3. Empowerment of Creativity & Feedback
This drive celebrates autonomy and self-expression by engaging players in a creative process where they have to problem-solve or puzzle-solve in different combinations. Using strategy to advance in a game gives meaning to a player’s choice and allows them to feel in control of the gameplay.
When students feel their voice matters, they want to be included. There are a number of ways to help kids develop their autonomy and self-expression in the classroom. Try brainstorming a solution to a problem, debate a topic being discussed in class, or let students vote on a class decision, like the layout of desks. At the end of a unit, invite students to share their opinion with a survey. Ask them what they enjoyed and what they didn’t.
Minecraft’s creative and building aspects tap heavily into the Empowerment of Creativity and Feedback drive. In this construction game, players let their imagination take the lead as they build and break a variety of cubes in the game world. In the PC version, players can even create new mechanics, items, and assets for the game.
The game gives players a number of ways to build their own worlds and explore spaces created by other users. Each of the four different types of gameplay provides them with a chance to use creativity, imagination, and strategy.
4. Ownership & Possession
People are generally motivated to own something and want to protect it. In the game world, that sense of ownership comes in the form of avatars, virtual goods, and virtual wealth. And the more they have, the more they are motivated to improve on it.
In the classroom, this drive is seen when students are empowered to take control of their education. This can be done by giving students choices over what kinds of assignments they complete, having them contribute test questions, or allowing them to grade themselves.
Diablo allows players to customize their avatars and upgrade their armor with every level they advance and in exchange for loot collected. In all three versions of the game, equipping better armor and special items like amulets increases the character’s abilities and skills, and of course, it makes the avatar look pretty cool. Players can also find rare and special armor, items, and weapons in the game. But with a limit to how much weight a character can carry, players find themselves struggling to decide which items they should drop or sell.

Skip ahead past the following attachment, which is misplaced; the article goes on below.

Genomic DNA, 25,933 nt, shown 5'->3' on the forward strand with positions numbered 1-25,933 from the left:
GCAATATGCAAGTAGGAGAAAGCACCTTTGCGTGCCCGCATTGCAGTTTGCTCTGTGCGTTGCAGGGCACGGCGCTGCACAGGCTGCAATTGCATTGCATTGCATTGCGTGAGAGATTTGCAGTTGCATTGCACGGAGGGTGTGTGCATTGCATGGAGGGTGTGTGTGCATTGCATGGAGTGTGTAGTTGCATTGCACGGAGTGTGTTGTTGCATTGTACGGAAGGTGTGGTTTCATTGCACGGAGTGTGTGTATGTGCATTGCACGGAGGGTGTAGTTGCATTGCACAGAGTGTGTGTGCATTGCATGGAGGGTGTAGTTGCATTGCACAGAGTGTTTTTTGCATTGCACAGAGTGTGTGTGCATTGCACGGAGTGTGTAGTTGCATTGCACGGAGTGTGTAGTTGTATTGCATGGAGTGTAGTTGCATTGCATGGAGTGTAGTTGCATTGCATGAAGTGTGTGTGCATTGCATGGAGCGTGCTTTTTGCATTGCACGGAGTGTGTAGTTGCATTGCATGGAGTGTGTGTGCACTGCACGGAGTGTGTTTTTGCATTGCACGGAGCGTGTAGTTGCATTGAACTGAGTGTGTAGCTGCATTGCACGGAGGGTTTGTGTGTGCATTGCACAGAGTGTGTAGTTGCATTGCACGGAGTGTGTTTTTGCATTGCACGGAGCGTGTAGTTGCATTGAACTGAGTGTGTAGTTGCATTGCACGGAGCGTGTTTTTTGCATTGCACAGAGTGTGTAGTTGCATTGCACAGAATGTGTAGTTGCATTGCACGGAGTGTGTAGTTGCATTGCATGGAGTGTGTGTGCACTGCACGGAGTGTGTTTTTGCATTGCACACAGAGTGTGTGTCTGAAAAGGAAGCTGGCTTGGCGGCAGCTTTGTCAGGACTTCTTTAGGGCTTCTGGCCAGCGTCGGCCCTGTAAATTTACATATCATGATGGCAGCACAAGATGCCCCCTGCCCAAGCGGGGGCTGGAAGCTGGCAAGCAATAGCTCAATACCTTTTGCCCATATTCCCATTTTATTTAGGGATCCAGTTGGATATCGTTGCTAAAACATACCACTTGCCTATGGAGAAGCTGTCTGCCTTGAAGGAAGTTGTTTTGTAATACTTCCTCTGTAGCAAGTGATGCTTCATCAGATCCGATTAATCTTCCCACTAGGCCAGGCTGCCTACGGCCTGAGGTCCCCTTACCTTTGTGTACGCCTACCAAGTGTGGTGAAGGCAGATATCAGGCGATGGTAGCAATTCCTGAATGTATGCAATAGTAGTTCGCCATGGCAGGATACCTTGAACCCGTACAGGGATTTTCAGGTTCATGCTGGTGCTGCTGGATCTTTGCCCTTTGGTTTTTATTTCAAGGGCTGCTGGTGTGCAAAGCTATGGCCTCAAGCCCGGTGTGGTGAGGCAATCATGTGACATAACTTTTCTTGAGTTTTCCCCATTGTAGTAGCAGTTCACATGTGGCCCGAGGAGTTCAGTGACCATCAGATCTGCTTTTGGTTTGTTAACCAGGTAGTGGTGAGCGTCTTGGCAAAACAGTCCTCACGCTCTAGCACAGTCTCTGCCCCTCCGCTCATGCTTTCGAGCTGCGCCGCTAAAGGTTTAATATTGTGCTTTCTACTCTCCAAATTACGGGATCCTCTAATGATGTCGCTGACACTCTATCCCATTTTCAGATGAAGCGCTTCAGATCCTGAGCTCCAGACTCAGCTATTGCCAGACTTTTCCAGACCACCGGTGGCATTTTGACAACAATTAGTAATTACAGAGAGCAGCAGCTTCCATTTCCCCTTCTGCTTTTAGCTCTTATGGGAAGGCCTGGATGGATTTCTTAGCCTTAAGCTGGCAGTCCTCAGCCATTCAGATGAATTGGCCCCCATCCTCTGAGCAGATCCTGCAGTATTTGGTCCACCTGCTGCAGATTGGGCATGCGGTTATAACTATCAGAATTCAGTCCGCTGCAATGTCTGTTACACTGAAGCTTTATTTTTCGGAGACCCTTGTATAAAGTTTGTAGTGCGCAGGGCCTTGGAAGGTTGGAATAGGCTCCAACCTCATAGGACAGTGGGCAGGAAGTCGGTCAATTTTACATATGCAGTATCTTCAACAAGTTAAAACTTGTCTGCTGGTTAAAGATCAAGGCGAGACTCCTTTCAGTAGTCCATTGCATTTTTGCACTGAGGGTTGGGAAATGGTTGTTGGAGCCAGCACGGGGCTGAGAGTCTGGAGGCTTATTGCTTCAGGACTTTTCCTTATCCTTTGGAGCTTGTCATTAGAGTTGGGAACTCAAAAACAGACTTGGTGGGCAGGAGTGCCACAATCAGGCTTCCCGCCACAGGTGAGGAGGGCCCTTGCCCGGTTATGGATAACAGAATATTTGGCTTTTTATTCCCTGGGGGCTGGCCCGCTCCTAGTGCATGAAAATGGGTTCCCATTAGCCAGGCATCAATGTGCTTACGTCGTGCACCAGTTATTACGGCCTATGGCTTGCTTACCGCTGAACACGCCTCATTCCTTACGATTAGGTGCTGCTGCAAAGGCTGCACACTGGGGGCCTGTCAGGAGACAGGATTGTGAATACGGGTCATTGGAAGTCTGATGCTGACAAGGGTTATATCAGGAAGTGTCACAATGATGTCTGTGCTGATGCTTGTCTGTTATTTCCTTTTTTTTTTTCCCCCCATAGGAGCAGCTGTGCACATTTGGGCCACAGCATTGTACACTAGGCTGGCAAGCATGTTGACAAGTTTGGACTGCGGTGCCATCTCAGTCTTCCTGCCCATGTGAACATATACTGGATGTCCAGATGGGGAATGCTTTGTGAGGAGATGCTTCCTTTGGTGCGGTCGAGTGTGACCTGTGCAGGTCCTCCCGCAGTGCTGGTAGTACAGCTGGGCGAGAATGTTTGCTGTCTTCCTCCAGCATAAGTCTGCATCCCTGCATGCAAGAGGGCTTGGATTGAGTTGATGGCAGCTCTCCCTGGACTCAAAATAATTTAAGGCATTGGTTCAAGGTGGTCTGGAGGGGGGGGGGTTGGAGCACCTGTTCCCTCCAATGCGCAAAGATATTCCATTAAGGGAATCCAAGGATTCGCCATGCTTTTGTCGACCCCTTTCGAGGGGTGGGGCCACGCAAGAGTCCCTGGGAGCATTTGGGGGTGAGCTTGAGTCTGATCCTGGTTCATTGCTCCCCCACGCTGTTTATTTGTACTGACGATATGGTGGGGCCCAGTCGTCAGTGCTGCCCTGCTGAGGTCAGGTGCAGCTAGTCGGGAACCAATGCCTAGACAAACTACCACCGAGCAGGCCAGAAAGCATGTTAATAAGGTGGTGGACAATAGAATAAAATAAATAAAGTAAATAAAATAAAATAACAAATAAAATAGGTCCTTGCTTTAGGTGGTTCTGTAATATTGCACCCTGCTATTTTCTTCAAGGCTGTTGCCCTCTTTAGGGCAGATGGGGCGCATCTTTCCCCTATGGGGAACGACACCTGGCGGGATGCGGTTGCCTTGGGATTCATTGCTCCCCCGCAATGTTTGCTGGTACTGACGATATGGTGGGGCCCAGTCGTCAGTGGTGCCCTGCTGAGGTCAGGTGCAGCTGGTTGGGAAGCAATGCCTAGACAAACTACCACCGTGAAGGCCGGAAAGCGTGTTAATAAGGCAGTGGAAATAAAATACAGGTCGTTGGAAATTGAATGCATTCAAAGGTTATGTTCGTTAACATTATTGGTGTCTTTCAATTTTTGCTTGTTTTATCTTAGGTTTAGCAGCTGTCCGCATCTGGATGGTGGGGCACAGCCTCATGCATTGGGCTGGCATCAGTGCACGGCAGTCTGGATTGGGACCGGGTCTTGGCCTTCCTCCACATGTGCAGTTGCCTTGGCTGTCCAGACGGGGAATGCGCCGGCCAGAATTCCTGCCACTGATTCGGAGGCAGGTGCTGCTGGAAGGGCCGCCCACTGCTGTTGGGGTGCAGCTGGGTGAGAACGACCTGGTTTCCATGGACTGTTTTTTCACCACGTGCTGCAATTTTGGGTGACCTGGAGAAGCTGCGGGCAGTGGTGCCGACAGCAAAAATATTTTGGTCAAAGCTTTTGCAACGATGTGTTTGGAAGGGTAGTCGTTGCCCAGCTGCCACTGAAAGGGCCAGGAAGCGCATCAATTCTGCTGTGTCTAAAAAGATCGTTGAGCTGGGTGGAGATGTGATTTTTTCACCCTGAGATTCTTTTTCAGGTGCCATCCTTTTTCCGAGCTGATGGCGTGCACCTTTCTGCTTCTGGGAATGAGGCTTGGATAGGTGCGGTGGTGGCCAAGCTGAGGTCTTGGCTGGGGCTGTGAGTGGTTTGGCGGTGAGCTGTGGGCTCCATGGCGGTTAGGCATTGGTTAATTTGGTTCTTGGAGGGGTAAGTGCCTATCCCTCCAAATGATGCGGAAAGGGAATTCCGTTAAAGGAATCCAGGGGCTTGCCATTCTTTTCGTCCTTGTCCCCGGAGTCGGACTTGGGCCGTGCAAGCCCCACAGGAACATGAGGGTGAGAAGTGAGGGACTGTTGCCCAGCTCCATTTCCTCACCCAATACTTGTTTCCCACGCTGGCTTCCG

5. Social Influence & Relatedness
This drive incorporates the social elements related to activities inspired by what other people do, think, or say. It’s what powers things like mentorship, social responses, companionship, envy, and collaborative play.
It can also be a powerful competition mechanism. When people brag about and tout their achievements about an activity or game, it can inspire others to be more active or to join. Just like the gold stars you earned in kindergarten, in-class rewards can also be a powerful motivator and encourage healthy competition. In middle or high school, creating a competition that turns positive attendance, behavior, and academics into points for real rewards, like a pizza party, naturally appeals to a student’s competitive nature.
The Relatedness aspect of this drive triggers things like attachment to emotional associations and the feeling of nostalgia. It’s why we tend to buy products that remind us of our childhood or hometown.
Almost every kid has built and deconstructed countless Lego structures, alone or with friends. The timeless building blocks ventured successfully into a series of video games — 67 to date — that leverages social relationships with two-player co-op. Lego has also managed to kick player nostalgia into high gear by incorporating themes of other childhood favorites like Batman, Avengers, Harry Potter, and Star Wars.
6. Scarcity & Impatience